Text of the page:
THE SCIENCE OF SUSTAINABLE FOOD SYSTEMS
ASA Conference 2023 - Recap
The Agricultural Science Association returned to the Killashee Hotel in Nass, for the 2023 Annual Conference and Banquet. President Tommy Boland welcomed 250 attendees to the conference which was supported by our main conference partner FBD insurance for an interesting and engaging agenda comprising a plenary session and three panel discussions.
The theme of the conference was ‘The Science of Sustainable Food Systems’ and the event was MC’d by long term ASA contributor Damien O’Reilly. The first speaker of the day was Jack Bobo, Director of the Food Systems Institute at the University of Nottingham. Jack spoke about the future of the global food system, the need to feed the global population as it grows to 2050, the fact that consumers have never been more interested in how their food is produced but have never known less about this and discussed the potential benefits that an increase in both supply and demand for alternative proteins could have on animal protein sources. According to Jack, “The farm to fork strategy will result in a 15% reduction in food production and could lead to the EU exporting its environmental footprint to somewhere else such as Brazil, one of the most environmentally diverse countries in the world”.
This session definitely left delegates with plenty to consider and set up the remainder of the day’s agenda.
Session 1 entitled ‘defining and addressing the challenge’, sponsored by MSD animal health and chaired by Damien O’Reilly heard from Tara McCarthy Global VP for ESG, Alltech, Jim Bergin, CEO of Tirlán Co-operative Society and Prof. Dolores O’Riordan UCD VP for Global Engagement. Jim Bergin spoke about the concerns of the farming community; they are concerned about what they can do – especially relating to the new dimension presented by technology and increased administrative burdens now facing farmers. He told the delegates that at one stage ‘’If an ageing farmer said to you, ‘I’ll stay at it as long as I can’, it used to be because of health but now it’s because of technology and compliance issues’’. Prof. O’Riordan defined a sustainable diet as one that is “nutritious, safe, good for your health but also good for your environment and the economy” Dolores added that dairy and beef are a part of a sustainable diet, and these animal proteins have a big part to play in it. She added there is a need to reduce the amount of GHG from animal production and that plant proteins can sit side by side with animal ones.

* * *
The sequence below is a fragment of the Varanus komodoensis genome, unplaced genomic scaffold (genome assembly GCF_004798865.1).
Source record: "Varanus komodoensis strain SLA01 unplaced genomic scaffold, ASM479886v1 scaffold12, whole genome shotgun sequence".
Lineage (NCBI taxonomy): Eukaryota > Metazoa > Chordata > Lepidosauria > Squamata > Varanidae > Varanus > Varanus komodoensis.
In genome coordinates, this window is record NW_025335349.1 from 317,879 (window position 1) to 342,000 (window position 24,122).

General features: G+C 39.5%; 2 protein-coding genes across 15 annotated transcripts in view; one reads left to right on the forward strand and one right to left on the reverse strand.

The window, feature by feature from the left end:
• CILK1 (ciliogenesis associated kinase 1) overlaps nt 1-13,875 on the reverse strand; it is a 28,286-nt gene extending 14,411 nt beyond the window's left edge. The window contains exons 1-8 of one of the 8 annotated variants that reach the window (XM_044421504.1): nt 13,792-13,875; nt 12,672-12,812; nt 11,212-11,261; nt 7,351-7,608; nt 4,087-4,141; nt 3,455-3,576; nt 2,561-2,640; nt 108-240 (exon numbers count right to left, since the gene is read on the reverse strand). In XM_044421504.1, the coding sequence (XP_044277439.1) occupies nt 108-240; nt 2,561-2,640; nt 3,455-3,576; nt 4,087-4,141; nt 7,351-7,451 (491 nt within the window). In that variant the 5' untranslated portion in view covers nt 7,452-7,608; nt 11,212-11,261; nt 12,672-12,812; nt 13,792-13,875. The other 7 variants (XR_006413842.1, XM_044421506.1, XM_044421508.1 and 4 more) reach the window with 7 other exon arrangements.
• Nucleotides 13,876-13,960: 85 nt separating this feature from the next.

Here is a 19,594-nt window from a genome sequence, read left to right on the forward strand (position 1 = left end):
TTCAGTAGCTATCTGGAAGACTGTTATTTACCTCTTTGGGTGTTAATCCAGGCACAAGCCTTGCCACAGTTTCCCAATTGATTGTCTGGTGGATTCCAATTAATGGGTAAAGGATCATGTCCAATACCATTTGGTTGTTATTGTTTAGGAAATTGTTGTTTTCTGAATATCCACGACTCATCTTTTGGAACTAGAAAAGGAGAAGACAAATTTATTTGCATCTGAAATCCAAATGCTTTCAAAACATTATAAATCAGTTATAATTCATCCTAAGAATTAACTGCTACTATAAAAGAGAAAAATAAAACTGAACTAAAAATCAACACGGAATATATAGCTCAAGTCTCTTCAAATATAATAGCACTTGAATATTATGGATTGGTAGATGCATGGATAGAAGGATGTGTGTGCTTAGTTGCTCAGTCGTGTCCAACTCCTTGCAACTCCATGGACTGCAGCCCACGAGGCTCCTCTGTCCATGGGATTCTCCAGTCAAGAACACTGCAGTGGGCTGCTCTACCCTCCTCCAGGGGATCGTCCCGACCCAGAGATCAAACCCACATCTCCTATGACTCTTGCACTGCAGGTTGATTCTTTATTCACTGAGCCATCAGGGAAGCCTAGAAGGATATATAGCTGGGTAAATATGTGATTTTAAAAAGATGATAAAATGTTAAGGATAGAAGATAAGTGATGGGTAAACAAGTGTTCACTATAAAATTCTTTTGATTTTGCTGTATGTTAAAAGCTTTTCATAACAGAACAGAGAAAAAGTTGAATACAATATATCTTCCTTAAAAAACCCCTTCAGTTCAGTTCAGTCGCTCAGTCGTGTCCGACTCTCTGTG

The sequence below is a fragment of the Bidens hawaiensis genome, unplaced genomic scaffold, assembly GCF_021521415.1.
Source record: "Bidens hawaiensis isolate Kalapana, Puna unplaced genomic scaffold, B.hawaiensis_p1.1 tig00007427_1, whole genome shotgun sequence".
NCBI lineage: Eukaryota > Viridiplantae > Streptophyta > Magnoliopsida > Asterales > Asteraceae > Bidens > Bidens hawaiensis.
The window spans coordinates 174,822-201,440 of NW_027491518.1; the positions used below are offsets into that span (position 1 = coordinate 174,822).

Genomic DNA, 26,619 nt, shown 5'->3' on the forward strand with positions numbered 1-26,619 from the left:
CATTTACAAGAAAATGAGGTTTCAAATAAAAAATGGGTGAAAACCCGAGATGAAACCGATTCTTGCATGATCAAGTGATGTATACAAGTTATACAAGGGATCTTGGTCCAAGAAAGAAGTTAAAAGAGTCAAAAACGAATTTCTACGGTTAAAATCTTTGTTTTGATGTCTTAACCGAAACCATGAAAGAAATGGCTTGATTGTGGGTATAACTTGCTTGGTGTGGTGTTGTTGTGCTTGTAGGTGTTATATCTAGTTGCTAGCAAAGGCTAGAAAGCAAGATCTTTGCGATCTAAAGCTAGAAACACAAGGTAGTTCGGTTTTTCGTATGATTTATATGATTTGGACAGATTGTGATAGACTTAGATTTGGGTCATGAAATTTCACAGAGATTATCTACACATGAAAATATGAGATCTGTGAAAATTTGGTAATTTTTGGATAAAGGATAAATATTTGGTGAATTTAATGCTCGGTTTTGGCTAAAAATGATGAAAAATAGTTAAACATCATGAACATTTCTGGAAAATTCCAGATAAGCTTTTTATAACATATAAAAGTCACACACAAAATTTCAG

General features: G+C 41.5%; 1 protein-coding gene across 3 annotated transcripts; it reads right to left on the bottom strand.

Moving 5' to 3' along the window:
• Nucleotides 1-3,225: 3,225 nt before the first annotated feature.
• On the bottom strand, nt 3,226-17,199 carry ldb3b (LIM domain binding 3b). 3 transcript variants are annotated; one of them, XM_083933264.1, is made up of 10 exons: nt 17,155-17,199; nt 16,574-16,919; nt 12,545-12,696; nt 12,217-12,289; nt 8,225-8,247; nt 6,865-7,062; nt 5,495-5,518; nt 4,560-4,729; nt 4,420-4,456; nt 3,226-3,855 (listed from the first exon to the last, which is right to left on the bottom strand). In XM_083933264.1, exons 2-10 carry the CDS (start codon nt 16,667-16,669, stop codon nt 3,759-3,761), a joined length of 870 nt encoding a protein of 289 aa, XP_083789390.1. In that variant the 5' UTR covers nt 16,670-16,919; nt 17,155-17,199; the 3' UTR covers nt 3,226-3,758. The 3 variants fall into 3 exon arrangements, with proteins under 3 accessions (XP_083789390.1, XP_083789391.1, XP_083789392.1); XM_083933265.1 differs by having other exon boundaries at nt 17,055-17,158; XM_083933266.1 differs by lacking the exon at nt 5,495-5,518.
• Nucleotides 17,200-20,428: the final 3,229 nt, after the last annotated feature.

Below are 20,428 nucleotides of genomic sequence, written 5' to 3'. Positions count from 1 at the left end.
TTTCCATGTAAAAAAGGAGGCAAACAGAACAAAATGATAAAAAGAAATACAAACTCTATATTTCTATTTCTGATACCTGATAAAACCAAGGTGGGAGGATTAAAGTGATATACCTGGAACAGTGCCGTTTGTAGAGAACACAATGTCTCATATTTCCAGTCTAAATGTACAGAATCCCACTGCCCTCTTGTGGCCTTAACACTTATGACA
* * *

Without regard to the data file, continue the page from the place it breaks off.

Tirlán sponsored Session 2 before lunch focused on ‘Connecting the consumer and producer: the role of the processing sector’ with Margaret Berry Head of Sustainability of the Kepak Group and Dr. Jeroen Dijkman, Head of Nestle Institute of Agricultural Sciences in conversation with Bill Callanan Chief Inspector at the Department of Agriculture, Food and the Marine. Bill Callanan introduced the session by stating the farmer is at the center of the required food systems transformation and can feel overwhelmed at the demands placed upon them. Margaret Berry told the delegates of the gap between consumer sentiment about sustainability and consumer action on sustainability with less than 7% of consumers willing to pay a premium for a sustainably produced product. Dr. Jeroen Dijkman expanded the conversation beyond GHG emissions to discuss regenerative agriculture, and how we can we measure and verify regenerative agriculture claims. He shared some details of the Nestle approach to verifying claims re soil carbon, biodiversity etc. involving satellites, sensors and many new technologies as they embark on their €2 billion regenerative agriculture journey.
After lunch Session 3 focused on action at farm level to deliver a sustainable food system. Dr William Minchin, CEO of the Agricultural Trust, steered the panel discussion involving Dr. Stan Lalor, Head of Knowledge Transfer in Teagasc, Gillian O’Sullivan, Dairy Farmer and Barry Larkin CEO of the Acorn Group. Alltech sponsored this session where Stan Lalor outlined Teagasc’s three pronged approach to delivering on sustainability, the new climate research centre, the collaborative AgNav tool to estimate emissions and the advisory programme to support technology uptake to reduce gaseous emissions.
Gillian O’Sullivan spoke about the sustainability journey on her own farm and suggested that further research on identifying suitable grass and clover varieties should be carried out. Particularly in the area of the red clover varieties available for forage conservation and grazing
Prior to closing the conference, we were delighted to be joined by Minister Charlie McConalogue, in what was a very busy week for him and his department. The minister highlighted the important role science has to play in ensuring Ireland continues to produce high quality food, in a sustainable manner for a discerning global consumer and that doing so requires a unified approach across the sector. ASA President, Tommy Boland, then brought the conference to a close.
The Agricultural Science Association also acknowledges the generous sponsorship of Goulding’s for our Annual Conference lanyards an Kepak for our conference Lunch.
We would like to thank our Conference Partner, FBD Insurance, and our many other sponsors, without whom it would not be possible to organise this event as well as our Banquet Sponsor, Bord Bia and our main session sponsors, Tirlán, MSD and Alltech.